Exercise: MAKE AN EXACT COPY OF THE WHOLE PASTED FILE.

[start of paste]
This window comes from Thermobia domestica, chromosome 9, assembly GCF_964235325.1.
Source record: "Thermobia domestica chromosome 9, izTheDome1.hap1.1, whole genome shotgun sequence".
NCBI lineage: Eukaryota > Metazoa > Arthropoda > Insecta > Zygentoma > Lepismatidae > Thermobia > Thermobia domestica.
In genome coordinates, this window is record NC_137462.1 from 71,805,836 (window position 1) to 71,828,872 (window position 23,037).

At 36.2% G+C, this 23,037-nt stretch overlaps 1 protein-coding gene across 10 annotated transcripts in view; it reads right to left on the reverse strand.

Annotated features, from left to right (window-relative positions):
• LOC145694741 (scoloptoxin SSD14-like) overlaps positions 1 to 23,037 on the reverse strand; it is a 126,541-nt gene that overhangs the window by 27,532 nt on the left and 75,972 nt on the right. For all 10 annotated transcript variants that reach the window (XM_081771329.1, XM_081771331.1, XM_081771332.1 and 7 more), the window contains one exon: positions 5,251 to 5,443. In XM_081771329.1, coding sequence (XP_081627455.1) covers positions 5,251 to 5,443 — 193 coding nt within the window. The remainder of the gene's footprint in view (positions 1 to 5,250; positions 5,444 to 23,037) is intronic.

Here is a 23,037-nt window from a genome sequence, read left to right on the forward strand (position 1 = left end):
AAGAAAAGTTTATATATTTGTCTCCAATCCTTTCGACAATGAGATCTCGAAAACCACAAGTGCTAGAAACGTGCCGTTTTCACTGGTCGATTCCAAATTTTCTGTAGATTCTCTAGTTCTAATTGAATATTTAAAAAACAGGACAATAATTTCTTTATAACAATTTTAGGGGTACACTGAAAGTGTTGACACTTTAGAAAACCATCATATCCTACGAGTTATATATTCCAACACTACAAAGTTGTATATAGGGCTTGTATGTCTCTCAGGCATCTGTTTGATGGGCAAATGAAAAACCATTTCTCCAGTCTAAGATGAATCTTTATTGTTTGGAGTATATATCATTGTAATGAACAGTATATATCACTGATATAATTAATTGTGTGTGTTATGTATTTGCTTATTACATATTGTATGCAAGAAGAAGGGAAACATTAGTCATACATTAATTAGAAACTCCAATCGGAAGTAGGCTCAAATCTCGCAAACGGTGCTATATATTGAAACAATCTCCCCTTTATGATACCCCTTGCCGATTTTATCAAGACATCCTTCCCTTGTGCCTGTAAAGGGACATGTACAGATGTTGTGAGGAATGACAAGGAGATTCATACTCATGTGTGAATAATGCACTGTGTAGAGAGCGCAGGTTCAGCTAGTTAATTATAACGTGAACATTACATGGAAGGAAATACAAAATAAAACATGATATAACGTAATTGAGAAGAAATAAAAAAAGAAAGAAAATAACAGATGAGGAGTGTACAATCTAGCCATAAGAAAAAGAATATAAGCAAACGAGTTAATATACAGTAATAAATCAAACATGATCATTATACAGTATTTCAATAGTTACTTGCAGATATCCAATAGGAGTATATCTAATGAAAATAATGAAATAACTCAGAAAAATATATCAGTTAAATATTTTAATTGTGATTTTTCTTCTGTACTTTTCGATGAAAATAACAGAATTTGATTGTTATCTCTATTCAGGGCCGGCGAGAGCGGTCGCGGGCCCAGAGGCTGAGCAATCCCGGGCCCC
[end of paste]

This window comes from Thermobia domestica, chromosome 9, assembly GCF_964235325.1.
Source record: "Thermobia domestica chromosome 9, izTheDome1.hap1.1, whole genome shotgun sequence".
NCBI lineage: Eukaryota > Metazoa > Arthropoda > Insecta > Zygentoma > Lepismatidae > Thermobia > Thermobia domestica.
In genome coordinates, this window is record NC_137462.1 from 71,805,836 (window position 1) to 71,828,872 (window position 23,037).

At 36.2% G+C, this 23,037-nt stretch overlaps 1 protein-coding gene across 10 annotated transcripts in view; it reads right to left on the reverse strand.

Annotated features, from left to right (window-relative positions):
• LOC145694741 (scoloptoxin SSD14-like) overlaps positions 1 to 23,037 on the reverse strand; it is a 126,541-nt gene that overhangs the window by 27,532 nt on the left and 75,972 nt on the right. For all 10 annotated transcript variants that reach the window (XM_081771329.1, XM_081771331.1, XM_081771332.1 and 7 more), the window contains one exon: positions 5,251 to 5,443. In XM_081771329.1, coding sequence (XP_081627455.1) covers positions 5,251 to 5,443 — 193 coding nt within the window. The remainder of the gene's footprint in view (positions 1 to 5,250; positions 5,444 to 23,037) is intronic.

Here is a 23,037-nt window from a genome sequence, read left to right on the forward strand (position 1 = left end):
AAGAAAAGTTTATATATTTGTCTCCAATCCTTTCGACAATGAGATCTCGAAAACCACAAGTGCTAGAAACGTGCCGTTTTCACTGGTCGATTCCAAATTTTCTGTAGATTCTCTAGTTCTAATTGAATATTTAAAAAACAGGACAATAATTTCTTTATAACAATTTTAGGGGTACACTGAAAGTGTTGACACTTTAGAAAACCATCATATCCTACGAGTTATATATTCCAACACTACAAAGTTGTATATAGGGCTTGTATGTCTCTCAGGCATCTGTTTGATGGGCAAATGAAAAACCATTTCTCCAGTCTAAGATGAATCTTTATTGTTTGGAGTATATATCATTGTAATGAACAGTATATATCACTGATATAATTAATTGTGTGTGTTATGTATTTGCTTATTACATATTGTATGCAAGAAGAAGGGAAACATTAGTCATACATTAATTAGAAACTCCAATCGGAAGTAGGCTCAAATCTCGCAAACGGTGCTATATATTGAAACAATCTCCCCTTTATGATACCCCTTGCCGATTTTATCAAGACATCCTTCCCTTGTGCCTGTAAAGGGACATGTACAGATGTTGTGAGGAATGACAAGGAGATTCATACTCATGTGTGAATAATGCACTGTGTAGAGAGCGCAGGTTCAGCTAGTTAATTATAACGTGAACATTACATGGAAGGAAATACAAAATAAAACATGATATAACGTAATTGAGAAGAAATAAAAAAAGAAAGAAAATAACAGATGAGGAGTGTACAATCTAGCCATAAGAAAAAGAATATAAGCAAACGAGTTAATATACAGTAATAAATCAAACATGATCATTATACAGTATTTCAATAGTTACTTGCAGATATCCAATAGGAGTATATCTAATGAAAATAATGAAATAACTCAGAAAAATATATCAGTTAAATATTTTAATTGTGATTTTTCTTCTGTACTTTTCGATGAAAATAACAGAATTTGATTGTTATCTCTATTCAGGGCCGGCGAGAGCGGTCGCGGGCCCAGAGGCTGAGCAATCCCGGGCCCC